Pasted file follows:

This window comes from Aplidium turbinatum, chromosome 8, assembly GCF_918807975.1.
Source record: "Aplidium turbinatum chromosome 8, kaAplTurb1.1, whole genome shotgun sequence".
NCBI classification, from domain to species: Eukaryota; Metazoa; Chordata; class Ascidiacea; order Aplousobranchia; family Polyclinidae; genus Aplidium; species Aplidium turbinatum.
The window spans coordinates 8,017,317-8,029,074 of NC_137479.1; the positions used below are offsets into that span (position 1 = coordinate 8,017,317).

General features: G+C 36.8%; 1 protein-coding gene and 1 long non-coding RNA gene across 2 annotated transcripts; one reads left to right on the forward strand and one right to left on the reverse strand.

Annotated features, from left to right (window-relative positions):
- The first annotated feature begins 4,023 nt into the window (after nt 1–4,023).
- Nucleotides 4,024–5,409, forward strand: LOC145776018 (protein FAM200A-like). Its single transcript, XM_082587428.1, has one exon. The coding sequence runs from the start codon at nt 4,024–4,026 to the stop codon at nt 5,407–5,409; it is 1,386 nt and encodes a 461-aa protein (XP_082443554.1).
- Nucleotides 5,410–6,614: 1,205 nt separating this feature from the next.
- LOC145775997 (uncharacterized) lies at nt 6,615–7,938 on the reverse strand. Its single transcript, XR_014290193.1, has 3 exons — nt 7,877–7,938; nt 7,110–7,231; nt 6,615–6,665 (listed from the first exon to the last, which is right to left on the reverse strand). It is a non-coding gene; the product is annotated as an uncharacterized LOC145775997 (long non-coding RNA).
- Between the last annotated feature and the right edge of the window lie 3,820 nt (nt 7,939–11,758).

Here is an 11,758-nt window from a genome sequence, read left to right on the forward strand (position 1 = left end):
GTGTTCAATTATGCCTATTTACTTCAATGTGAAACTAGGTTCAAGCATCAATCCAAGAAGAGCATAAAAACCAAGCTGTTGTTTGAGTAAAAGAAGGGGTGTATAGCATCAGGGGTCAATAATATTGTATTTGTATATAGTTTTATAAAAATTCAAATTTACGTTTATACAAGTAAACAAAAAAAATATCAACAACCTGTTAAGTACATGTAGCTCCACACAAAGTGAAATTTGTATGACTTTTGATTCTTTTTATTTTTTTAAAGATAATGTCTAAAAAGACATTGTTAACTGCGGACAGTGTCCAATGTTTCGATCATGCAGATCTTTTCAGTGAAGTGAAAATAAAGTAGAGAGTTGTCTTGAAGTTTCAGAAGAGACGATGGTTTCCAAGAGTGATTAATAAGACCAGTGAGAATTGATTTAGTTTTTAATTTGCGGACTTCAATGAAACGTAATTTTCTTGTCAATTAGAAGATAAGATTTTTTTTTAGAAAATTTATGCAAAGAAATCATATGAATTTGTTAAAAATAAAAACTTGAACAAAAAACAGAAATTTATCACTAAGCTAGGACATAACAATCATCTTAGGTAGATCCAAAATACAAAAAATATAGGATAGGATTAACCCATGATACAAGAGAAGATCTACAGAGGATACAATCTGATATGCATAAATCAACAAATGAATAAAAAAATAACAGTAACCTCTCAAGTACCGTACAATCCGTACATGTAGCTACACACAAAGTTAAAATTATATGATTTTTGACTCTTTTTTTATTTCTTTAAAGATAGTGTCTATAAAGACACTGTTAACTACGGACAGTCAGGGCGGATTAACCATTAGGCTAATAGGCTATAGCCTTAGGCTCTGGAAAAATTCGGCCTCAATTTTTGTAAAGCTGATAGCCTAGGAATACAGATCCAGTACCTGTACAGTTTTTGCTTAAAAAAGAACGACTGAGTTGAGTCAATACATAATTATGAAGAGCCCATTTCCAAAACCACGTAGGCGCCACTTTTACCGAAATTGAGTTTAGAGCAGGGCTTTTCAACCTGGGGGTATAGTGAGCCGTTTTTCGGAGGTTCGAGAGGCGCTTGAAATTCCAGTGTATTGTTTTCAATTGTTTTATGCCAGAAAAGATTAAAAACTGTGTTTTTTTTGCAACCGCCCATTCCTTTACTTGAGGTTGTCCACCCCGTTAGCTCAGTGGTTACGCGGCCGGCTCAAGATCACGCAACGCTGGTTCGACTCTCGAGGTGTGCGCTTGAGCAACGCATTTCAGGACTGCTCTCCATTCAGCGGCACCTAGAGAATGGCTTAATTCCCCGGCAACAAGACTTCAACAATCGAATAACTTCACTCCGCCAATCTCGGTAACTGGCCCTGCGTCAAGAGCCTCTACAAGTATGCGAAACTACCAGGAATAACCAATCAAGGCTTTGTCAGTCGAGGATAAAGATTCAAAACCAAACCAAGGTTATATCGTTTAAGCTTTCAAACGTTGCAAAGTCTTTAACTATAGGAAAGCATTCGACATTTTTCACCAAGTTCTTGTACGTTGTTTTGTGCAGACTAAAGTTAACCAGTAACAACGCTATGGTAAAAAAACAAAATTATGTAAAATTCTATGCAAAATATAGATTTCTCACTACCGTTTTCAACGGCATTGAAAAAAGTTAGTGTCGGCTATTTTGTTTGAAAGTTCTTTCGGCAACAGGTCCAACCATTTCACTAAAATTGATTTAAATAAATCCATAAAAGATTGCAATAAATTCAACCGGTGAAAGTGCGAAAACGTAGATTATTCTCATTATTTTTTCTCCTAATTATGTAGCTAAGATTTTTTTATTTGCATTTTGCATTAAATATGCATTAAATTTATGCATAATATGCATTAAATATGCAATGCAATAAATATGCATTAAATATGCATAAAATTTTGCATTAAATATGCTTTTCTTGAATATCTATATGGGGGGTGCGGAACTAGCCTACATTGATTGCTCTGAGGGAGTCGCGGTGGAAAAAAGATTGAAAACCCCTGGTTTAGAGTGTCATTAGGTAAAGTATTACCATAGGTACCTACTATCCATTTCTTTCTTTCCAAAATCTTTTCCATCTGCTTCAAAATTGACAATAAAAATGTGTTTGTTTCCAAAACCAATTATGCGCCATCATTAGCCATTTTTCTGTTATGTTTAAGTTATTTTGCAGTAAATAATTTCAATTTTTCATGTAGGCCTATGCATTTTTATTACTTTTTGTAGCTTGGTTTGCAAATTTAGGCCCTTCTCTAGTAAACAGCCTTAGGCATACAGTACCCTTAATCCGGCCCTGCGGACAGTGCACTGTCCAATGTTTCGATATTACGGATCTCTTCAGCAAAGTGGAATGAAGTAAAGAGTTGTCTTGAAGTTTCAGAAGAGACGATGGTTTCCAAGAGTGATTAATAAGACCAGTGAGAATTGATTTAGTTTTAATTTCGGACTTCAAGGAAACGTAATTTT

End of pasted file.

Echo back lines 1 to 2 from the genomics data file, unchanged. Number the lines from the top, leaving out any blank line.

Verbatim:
This window comes from Aplidium turbinatum, chromosome 8, assembly GCF_918807975.1.
Source record: "Aplidium turbinatum chromosome 8, kaAplTurb1.1, whole genome shotgun sequence".